While winter in Canada is beautiful, it is also damaging to our homes. Fences, in particular, can take a lot of damage over the winter months, often resulting in needing to be replaced come spring. Freezing temperatures and constant snow can cause leaning posts, rotted wood, and weakened foundations. If you’re concerned about the state of yours, look out for these 3 signs your fence needs repairs.
1. It Is Leaning To One Side
Ideally, your fence should be standing upright. If you’ve noticed your fence is starting to lean to one side, this is a clear sign of damage. As fences get older, they naturally start to weaken. If your fence is already weakened by age, winter weather isn’t going to help. Constant high winds and heavy snow falling can further weaken fence posts causing them to lean to one side.
In addition to age, as the ground beneath freezes and thaws over the winter, this can further shift your posts. While a newer fence will be able to handle the moving ground better, older fences will not be able to withstand the pressure. As your fence posts shift in the ground they will become weak and start to lean to one side.
You have two options when it comes to a leaning fence: a temporary fix or a permanent one. You can temporarily fix your fence by adjusting the posts back into place, but this will not undo the damage that has already been done. A permanent fix is to replace your weakened fence with a stronger and more durable material. A fence pro can make recommendations about the best material for your home, based on the weather and environment.
2. It Has Started To Rot
Wood fences need proper maintenance to stay in good condition. Rot is one of the first signs that something is wrong with your fence. Despite your best efforts rot can still occur on wood fences, especially after multiple Canadian winters. Once your fence begins to rot, it will quickly begin to deteriorate. Not only is this unattractive to look at, but the rot also significantly weakens the fence. This means that if your fence has already started to lean, the rot will advance this process.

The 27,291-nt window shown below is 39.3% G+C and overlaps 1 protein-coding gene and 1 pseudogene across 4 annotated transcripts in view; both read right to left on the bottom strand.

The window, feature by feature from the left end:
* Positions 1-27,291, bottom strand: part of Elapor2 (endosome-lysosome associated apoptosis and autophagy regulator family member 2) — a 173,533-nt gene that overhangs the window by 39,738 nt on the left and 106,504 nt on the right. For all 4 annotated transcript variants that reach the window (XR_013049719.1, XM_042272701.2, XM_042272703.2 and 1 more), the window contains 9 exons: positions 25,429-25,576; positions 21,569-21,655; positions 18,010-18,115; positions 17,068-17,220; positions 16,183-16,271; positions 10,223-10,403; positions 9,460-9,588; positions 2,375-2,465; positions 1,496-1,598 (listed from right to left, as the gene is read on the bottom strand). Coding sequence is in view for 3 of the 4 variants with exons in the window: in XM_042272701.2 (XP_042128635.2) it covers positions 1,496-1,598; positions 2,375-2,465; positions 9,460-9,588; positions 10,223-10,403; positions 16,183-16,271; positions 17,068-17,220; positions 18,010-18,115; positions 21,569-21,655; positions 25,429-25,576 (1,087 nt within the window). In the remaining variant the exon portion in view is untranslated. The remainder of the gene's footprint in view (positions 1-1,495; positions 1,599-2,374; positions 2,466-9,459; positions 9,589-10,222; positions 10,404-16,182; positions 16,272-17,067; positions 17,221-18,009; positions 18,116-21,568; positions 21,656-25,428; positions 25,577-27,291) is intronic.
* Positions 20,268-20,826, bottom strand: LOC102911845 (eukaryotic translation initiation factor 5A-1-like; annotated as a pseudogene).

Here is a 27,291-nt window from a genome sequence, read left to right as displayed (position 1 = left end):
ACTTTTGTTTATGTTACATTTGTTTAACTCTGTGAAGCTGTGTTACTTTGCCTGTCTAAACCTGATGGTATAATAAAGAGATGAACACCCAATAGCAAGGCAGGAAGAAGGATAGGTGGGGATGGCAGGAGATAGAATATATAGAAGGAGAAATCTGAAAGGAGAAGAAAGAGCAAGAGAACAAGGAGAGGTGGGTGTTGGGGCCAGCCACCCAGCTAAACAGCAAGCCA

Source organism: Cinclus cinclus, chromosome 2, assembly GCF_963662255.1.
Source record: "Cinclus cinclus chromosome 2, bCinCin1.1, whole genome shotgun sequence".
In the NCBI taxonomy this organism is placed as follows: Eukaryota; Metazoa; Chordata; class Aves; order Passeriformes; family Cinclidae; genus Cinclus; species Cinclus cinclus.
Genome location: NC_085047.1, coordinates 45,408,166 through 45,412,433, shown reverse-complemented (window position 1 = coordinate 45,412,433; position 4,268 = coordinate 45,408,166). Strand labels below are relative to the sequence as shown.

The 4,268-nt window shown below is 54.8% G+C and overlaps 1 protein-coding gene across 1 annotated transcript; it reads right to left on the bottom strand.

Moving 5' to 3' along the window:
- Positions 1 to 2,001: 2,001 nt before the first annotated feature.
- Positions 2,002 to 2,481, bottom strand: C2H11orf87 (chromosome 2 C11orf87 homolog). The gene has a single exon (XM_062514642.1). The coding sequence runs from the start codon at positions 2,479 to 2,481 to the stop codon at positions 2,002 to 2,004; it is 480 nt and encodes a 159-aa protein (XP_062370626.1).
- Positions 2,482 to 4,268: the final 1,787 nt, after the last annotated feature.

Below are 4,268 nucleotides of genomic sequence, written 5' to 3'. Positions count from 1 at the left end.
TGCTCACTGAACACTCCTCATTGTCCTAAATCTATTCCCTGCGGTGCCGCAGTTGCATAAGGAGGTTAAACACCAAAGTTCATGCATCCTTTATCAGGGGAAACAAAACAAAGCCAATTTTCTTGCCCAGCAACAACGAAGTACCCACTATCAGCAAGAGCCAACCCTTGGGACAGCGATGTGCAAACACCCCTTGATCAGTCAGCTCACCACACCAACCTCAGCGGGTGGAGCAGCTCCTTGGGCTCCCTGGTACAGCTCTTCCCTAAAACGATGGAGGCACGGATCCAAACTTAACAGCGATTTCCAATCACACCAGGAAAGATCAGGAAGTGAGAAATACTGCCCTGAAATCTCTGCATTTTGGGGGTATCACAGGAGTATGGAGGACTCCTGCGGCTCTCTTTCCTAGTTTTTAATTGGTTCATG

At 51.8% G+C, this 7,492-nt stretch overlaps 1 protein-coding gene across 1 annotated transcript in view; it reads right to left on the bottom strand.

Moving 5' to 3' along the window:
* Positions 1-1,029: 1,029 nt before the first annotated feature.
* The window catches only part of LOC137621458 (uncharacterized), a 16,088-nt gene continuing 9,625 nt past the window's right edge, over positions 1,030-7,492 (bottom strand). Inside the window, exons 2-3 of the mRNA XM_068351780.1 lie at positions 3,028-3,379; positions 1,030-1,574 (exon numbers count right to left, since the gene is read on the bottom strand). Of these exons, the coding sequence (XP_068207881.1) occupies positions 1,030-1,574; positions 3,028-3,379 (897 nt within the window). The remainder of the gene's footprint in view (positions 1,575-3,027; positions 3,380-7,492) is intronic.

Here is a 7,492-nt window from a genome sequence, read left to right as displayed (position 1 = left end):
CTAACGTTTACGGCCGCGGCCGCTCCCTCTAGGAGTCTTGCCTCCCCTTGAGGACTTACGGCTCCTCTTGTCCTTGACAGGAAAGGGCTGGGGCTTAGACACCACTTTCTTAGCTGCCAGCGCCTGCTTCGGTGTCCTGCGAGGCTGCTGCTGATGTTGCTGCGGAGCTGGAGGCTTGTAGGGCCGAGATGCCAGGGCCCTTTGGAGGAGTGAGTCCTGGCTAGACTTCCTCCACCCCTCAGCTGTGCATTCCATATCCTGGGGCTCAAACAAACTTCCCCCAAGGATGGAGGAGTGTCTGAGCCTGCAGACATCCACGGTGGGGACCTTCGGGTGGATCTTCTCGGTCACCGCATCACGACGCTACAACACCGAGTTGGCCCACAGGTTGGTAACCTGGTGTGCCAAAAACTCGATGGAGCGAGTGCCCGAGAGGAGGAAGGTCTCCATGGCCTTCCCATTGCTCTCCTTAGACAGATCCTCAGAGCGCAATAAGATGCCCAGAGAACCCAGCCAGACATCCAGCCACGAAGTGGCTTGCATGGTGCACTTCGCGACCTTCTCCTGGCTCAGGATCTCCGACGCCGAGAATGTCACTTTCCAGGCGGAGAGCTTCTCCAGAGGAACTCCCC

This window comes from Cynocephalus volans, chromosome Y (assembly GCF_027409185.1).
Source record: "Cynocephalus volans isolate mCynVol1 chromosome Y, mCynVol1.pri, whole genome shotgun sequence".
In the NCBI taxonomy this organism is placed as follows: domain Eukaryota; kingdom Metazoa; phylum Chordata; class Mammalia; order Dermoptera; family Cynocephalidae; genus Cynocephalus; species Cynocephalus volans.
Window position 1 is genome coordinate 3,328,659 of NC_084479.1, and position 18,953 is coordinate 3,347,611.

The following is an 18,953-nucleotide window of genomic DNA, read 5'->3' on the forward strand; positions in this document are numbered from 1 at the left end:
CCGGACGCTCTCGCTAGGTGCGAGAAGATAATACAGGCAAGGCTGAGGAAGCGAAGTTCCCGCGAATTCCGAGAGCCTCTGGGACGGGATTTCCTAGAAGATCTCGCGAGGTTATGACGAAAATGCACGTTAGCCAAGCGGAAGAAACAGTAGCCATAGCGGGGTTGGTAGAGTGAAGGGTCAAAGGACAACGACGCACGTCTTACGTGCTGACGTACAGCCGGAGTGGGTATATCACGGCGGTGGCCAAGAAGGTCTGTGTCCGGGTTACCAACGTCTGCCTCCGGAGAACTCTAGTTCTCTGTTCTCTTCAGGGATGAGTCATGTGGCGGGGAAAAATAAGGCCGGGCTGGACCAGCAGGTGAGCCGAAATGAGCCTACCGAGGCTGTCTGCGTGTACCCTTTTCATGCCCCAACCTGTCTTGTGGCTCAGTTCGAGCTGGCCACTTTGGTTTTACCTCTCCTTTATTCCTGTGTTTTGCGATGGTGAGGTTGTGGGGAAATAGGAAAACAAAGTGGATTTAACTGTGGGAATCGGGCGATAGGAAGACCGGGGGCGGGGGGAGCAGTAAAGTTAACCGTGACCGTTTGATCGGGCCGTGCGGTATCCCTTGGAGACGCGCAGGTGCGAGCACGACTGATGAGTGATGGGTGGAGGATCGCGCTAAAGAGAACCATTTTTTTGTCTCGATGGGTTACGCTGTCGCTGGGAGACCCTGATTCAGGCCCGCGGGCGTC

If caught quickly enough, you can sometimes prevent the rot from spreading throughout your entire fence. The issue with this is that it’s very unlikely you’re going to keep a close eye on your fence during the winter. If rot sets in during the fall, come spring your fence will be beyond repair. Once your fence has been consumed by rot the only thing you can do is replace it.
3. It Has Visible Water Damage
If there’s one thing you take away from this article, it should be that water and fences do not mix well. A long winter exposed to snow, rain and hail can cause water damage to most types of fences. Chain link fences will rust, wooden fences will rot, and vinyl fences can crack when exposed to the elements. Water damage can also weaken the structural integrity of your fence, making it easier to blow over or be knocked down completely.
Another detrimental feature of water damage is that it creates mold and mildew. Mold is a harmful allergen that can impact the health of you and your household. When mold starts to infect your fence, you will have no choice but to replace it. Consider switching a material less prone to mold and rot if you do not want to have to deal with it again in the future.
How to Protect Your Fence From Winter
A new fence can be a beautiful addition to any home. Whether your fence is for protection, privacy or aesthetics, it’s important you know how to protect it so it will last a long time. If you’ve discovered you need to replace your entire fence this year, you’ll want to ensure this doesn’t happen again next year. That’s why prevention is key when it comes to protecting your fence. Follow these simple steps to ensure your fence makes it through many winters to come.
Looks for Cracks and Rot
As mentioned, wooden fences are particularly susceptible to winter damage. Before winter starts, be sure to inspect your fence and look for any cracks or rotting spots. These spots will only get worse as time goes on so it’s important you repair them before winter to help prevent further damage.
Seal Your Fence
Over the course of a long winter, a lot of snow will fall on your fence. As the snow sits on your fence, water will work its way down into the fibers of the wooden. This can lead to mold, mildew and rot. To prevent this from happening, it’s important you have your fence sealed with an oil-based stain before the first snowfall. Sealing should be done annually to help protect your fence. Once done, be sure to clear off your fence throughout winter. The longer the snow sits, the more potential it has to destroy your fence.
Remove Snow Regularly
After a large snowfall, it’s a good idea to clear off the snow on your fence. You want to pay special attention to the space around the bottom. Removing snow from the bottom will help to prevent water damage and maintain the structural integrity of your fence. Remember that fences made from wood, vinyl and aluminum are all susceptible to water damage.
The overall health of your fence will be greatly impacted by the condition it was in prior to winter. By ensuring you properly prepare it for winter, you should have no issues come spring. If you neglected to prepare it, it’s likely your fence will have at least one of these winter-related issues. Connect with a fencing expert to discuss your options about replacing your fence. They can also make recommendations about the best fence materials for harsh Canadian winters so yours will last longer.
Cover image courtesy of Meadow Wood Garden.